I am trying what Darin Dimitrov has suggested and this seems to work(I had to make some changes to his code though). Not sure why I had to use document ready but somehow everything was not ready without it.

@model MvcApplication1.Models.Test

@{
    Layout = null;
}

<!DOCTYPE html>

<html>
<head>
    <title>Index</title>
    <script src="../../Scripts/jquery-1.5.1.js" type="text/javascript"></script>
    <script src="../../Scripts/knockout-2.1.0.js" type="text/javascript"></script>
    <script src="../../Scripts/knockout.mapping-latest.js" type="text/javascript"></script>
   <script type="text/javascript">

   $(function()
   {
      var model = @Html.Raw(Json.Encode(Model));


// Activates knockout.js
ko.applyBindings(model);
   });

</script>

</head>
<body>
    <div>
        <p>First name: <strong data-bind="text: FirstName"></strong></p>
        <p>Last name: <strong data-bind="text: LastName"></strong></p>
        @Model.FirstName , @Model.LastName
    </div>
</body>
</html>

I had to wrap it around a jquery document ready to make it work.

I also get this warning. Not sure what it is all about.

Warning 1   Conditional compilation is turned off   -> @Html.Raw

So I have a starting point I guess at least will update when I done some more playing around and how this works.

I am trying to go through the interactive tutorials but use the a ViewModel instead.

Not sure how to tackle these parts yet

function AppViewModel() {
    this.firstName = ko.observable("Bert");
    this.lastName = ko.observable("Bertington");
}

or

function AppViewModel() {
    // ... leave firstName, lastName, and fullName unchanged here ...

    this.capitalizeLastName = function() {
        var currentVal = this.lastName();        // Read the current value
        this.lastName(currentVal.toUpperCase()); // Write back a modified value
    };


Edit 2

I been able to figure out the first problem. No clue about the second problem. Yet though. Anyone got any ideas?

 @model MvcApplication1.Models.Test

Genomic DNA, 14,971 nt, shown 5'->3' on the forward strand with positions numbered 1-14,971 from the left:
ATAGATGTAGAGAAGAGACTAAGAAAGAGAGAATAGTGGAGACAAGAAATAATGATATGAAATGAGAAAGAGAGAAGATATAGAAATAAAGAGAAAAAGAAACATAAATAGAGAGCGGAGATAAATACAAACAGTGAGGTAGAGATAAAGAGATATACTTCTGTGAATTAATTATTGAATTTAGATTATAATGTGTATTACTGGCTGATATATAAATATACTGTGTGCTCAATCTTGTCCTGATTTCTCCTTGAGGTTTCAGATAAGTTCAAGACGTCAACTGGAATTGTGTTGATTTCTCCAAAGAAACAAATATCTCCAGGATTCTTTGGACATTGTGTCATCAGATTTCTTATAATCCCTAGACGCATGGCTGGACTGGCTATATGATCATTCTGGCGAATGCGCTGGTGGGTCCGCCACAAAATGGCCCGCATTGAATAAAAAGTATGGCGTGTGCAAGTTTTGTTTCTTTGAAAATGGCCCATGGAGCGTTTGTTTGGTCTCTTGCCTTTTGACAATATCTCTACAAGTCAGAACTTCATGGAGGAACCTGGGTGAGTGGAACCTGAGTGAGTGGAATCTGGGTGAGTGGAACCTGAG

@{
        Layout = null;
    }

    <!DOCTYPE html>

    <html>
    <head>
        <title>Index</title>
        <script src="../../Scripts/jquery-1.5.1.js" type="text/javascript"></script>
        <script src="../../Scripts/knockout-2.1.0.js" type="text/javascript"></script>
        <script src="../../Scripts/knockout.mapping-latest.js" type="text/javascript"></script>
       <script type="text/javascript">

       $(function()
       {
        var model = @Html.Raw(Json.Encode(Model));
        var viewModel = ko.mapping.fromJS(model);
        ko.applyBindings(viewModel);

       });

    </script>

    </head>
    <body>
        <div>
            @*grab values from the view model directly*@
            <p>First name: <strong data-bind="text: FirstName"></strong></p>
            <p>Last name: <strong data-bind="text: LastName"></strong></p>

            @*grab values from my second view model that I made*@
            <p>SomeOtherValue <strong data-bind="text: Test2.SomeOtherValue"></strong></p>
            <p>Another <strong data-bind="text: Test2.Another"></strong></p>

            @*allow changes to all the values that should be then sync the above values.*@
            <p>First name: <input data-bind="value: FirstName" /></p>
            <p>Last name: <input data-bind="value: LastName" /></p>
            <p>SomeOtherValue <input data-bind="value: Test2.SomeOtherValue" /></p>
            <p>Another <input data-bind="value: Test2.Another" /></p>

           @* seeing if I can do it with p tags and see if they all update.*@
            <p data-bind="foreach: Test3">
                <strong data-bind="text: Test3Value"></strong> 
            </p>

     @*took my 3rd view model that is in a collection and output all values as a textbox*@       
    <table>
        <thead><tr>
            <th>Test3</th>
        </tr></thead>
          <tbody data-bind="foreach: Test3">